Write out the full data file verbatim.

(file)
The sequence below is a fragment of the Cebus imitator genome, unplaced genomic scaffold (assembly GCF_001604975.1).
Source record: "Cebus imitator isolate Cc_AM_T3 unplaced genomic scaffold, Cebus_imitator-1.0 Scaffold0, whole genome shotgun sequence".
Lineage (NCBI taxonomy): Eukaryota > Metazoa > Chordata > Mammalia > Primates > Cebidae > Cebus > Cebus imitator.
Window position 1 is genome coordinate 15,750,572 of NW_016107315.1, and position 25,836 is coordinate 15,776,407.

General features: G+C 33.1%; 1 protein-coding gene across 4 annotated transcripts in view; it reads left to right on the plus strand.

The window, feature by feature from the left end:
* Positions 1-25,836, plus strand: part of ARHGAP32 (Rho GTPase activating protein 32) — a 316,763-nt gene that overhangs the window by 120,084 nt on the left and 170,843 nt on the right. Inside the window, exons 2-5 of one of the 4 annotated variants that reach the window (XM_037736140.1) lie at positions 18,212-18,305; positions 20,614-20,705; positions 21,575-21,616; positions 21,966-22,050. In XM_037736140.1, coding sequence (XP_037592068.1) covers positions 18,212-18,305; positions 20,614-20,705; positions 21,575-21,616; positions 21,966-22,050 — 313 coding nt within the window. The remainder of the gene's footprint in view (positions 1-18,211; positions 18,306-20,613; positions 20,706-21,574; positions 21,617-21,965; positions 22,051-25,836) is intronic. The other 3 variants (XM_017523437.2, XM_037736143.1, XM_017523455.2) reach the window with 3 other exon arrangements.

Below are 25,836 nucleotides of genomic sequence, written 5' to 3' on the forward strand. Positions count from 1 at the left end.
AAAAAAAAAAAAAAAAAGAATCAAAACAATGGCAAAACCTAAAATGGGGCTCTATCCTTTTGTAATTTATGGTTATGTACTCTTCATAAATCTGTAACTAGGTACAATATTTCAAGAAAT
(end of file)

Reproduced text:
The sequence below is a fragment of the Cebus imitator genome, unplaced genomic scaffold (assembly GCF_001604975.1).
Source record: "Cebus imitator isolate Cc_AM_T3 unplaced genomic scaffold, Cebus_imitator-1.0 Scaffold0, whole genome shotgun sequence".
Lineage (NCBI taxonomy): Eukaryota > Metazoa > Chordata > Mammalia > Primates > Cebidae > Cebus > Cebus imitator.
Window position 1 is genome coordinate 15,750,572 of NW_016107315.1, and position 25,836 is coordinate 15,776,407.

General features: G+C 33.1%; 1 protein-coding gene across 4 annotated transcripts in view; it reads left to right on the plus strand.

The window, feature by feature from the left end:
* Positions 1-25,836, plus strand: part of ARHGAP32 (Rho GTPase activating protein 32) — a 316,763-nt gene that overhangs the window by 120,084 nt on the left and 170,843 nt on the right. Inside the window, exons 2-5 of one of the 4 annotated variants that reach the window (XM_037736140.1) lie at positions 18,212-18,305; positions 20,614-20,705; positions 21,575-21,616; positions 21,966-22,050. In XM_037736140.1, coding sequence (XP_037592068.1) covers positions 18,212-18,305; positions 20,614-20,705; positions 21,575-21,616; positions 21,966-22,050 — 313 coding nt within the window. The remainder of the gene's footprint in view (positions 1-18,211; positions 18,306-20,613; positions 20,706-21,574; positions 21,617-21,965; positions 22,051-25,836) is intronic. The other 3 variants (XM_017523437.2, XM_037736143.1, XM_017523455.2) reach the window with 3 other exon arrangements.

Below are 25,836 nucleotides of genomic sequence, written 5' to 3' on the forward strand. Positions count from 1 at the left end.
AAAAAAAAAAAAAAAAAGAATCAAAACAATGGCAAAACCTAAAATGGGGCTCTATCCTTTTGTAATTTATGGTTATGTACTCTTCATAAATCTGTAACTAGGTACAATATTTCAAGAAAT